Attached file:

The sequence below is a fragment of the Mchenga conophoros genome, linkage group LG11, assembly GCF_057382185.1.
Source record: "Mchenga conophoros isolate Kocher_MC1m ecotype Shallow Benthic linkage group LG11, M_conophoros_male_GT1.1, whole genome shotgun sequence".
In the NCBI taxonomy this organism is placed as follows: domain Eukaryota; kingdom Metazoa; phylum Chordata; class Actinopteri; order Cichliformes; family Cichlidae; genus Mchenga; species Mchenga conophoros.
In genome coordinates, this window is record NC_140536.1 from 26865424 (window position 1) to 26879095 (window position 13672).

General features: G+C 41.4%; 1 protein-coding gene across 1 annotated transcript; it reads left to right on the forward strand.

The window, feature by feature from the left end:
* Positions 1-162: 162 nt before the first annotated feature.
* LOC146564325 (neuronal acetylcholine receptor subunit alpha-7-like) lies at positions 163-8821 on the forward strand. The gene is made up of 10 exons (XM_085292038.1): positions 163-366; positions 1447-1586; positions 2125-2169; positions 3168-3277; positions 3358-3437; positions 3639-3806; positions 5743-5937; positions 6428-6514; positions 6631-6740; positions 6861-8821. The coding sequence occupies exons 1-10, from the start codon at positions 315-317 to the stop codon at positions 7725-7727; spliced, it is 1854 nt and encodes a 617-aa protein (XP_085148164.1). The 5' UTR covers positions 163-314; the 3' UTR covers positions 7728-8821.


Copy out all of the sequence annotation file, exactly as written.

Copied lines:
The sequence below is a fragment of the Mchenga conophoros genome, linkage group LG11, assembly GCF_057382185.1.
Source record: "Mchenga conophoros isolate Kocher_MC1m ecotype Shallow Benthic linkage group LG11, M_conophoros_male_GT1.1, whole genome shotgun sequence".
In the NCBI taxonomy this organism is placed as follows: domain Eukaryota; kingdom Metazoa; phylum Chordata; class Actinopteri; order Cichliformes; family Cichlidae; genus Mchenga; species Mchenga conophoros.
In genome coordinates, this window is record NC_140536.1 from 26865424 (window position 1) to 26879095 (window position 13672).

General features: G+C 41.4%; 1 protein-coding gene across 1 annotated transcript; it reads left to right on the forward strand.

The window, feature by feature from the left end:
* Positions 1-162: 162 nt before the first annotated feature.
* LOC146564325 (neuronal acetylcholine receptor subunit alpha-7-like) lies at positions 163-8821 on the forward strand. The gene is made up of 10 exons (XM_085292038.1): positions 163-366; positions 1447-1586; positions 2125-2169; positions 3168-3277; positions 3358-3437; positions 3639-3806; positions 5743-5937; positions 6428-6514; positions 6631-6740; positions 6861-8821. The coding sequence occupies exons 1-10, from the start codon at positions 315-317 to the stop codon at positions 7725-7727; spliced, it is 1854 nt and encodes a 617-aa protein (XP_085148164.1). The 5' UTR covers positions 163-314; the 3' UTR covers positions 7728-8821.